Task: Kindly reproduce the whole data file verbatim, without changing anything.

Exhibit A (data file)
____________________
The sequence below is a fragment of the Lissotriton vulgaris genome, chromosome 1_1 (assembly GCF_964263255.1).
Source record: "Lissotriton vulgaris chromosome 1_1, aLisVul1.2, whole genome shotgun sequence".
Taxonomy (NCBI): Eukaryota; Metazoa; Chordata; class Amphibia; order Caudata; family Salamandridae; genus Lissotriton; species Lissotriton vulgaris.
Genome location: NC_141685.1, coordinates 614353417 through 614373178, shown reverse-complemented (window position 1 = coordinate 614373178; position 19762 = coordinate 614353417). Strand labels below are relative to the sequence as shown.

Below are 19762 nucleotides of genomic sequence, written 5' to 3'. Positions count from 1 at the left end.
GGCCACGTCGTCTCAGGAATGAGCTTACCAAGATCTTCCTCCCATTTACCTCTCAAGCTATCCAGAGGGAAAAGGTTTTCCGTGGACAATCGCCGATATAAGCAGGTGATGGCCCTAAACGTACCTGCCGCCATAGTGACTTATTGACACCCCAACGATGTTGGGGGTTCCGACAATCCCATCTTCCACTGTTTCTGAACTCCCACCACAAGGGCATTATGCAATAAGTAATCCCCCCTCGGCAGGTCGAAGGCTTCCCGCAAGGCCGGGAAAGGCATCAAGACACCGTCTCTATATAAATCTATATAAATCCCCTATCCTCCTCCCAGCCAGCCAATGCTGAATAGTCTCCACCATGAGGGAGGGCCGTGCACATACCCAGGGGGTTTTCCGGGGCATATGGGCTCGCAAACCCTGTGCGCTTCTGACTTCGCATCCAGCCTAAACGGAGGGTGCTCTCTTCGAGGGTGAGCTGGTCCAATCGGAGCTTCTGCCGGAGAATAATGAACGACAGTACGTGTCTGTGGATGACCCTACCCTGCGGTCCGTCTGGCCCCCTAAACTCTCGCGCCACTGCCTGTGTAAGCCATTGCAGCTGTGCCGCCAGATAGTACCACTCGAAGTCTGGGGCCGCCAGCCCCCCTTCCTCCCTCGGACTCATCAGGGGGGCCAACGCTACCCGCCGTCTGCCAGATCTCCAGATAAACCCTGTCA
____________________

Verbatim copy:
The sequence below is a fragment of the Lissotriton vulgaris genome, chromosome 1_1 (assembly GCF_964263255.1).
Source record: "Lissotriton vulgaris chromosome 1_1, aLisVul1.2, whole genome shotgun sequence".
Taxonomy (NCBI): Eukaryota; Metazoa; Chordata; class Amphibia; order Caudata; family Salamandridae; genus Lissotriton; species Lissotriton vulgaris.
Genome location: NC_141685.1, coordinates 614353417 through 614373178, shown reverse-complemented (window position 1 = coordinate 614373178; position 19762 = coordinate 614353417). Strand labels below are relative to the sequence as shown.

Below are 19762 nucleotides of genomic sequence, written 5' to 3'. Positions count from 1 at the left end.
GGCCACGTCGTCTCAGGAATGAGCTTACCAAGATCTTCCTCCCATTTACCTCTCAAGCTATCCAGAGGGAAAAGGTTTTCCGTGGACAATCGCCGATATAAGCAGGTGATGGCCCTAAACGTACCTGCCGCCATAGTGACTTATTGACACCCCAACGATGTTGGGGGTTCCGACAATCCCATCTTCCACTGTTTCTGAACTCCCACCACAAGGGCATTATGCAATAAGTAATCCCCCCTCGGCAGGTCGAAGGCTTCCCGCAAGGCCGGGAAAGGCATCAAGACACCGTCTCTATATAAATCTATATAAATCCCCTATCCTCCTCCCAGCCAGCCAATGCTGAATAGTCTCCACCATGAGGGAGGGCCGTGCACATACCCAGGGGGTTTTCCGGGGCATATGGGCTCGCAAACCCTGTGCGCTTCTGACTTCGCATCCAGCCTAAACGGAGGGTGCTCTCTTCGAGGGTGAGCTGGTCCAATCGGAGCTTCTGCCGGAGAATAATGAACGACAGTACGTGTCTGTGGATGACCCTACCCTGCGGTCCGTCTGGCCCCCTAAACTCTCGCGCCACTGCCTGTGTAAGCCATTGCAGCTGTGCCGCCAGATAGTACCACTCGAAGTCTGGGGCCGCCAGCCCCCCTTCCTCCCTCGGACTCATCAGGGGGGCCAACGCTACCCGCCGTCTGCCAGATCTCCAGATAAACCCTGTCA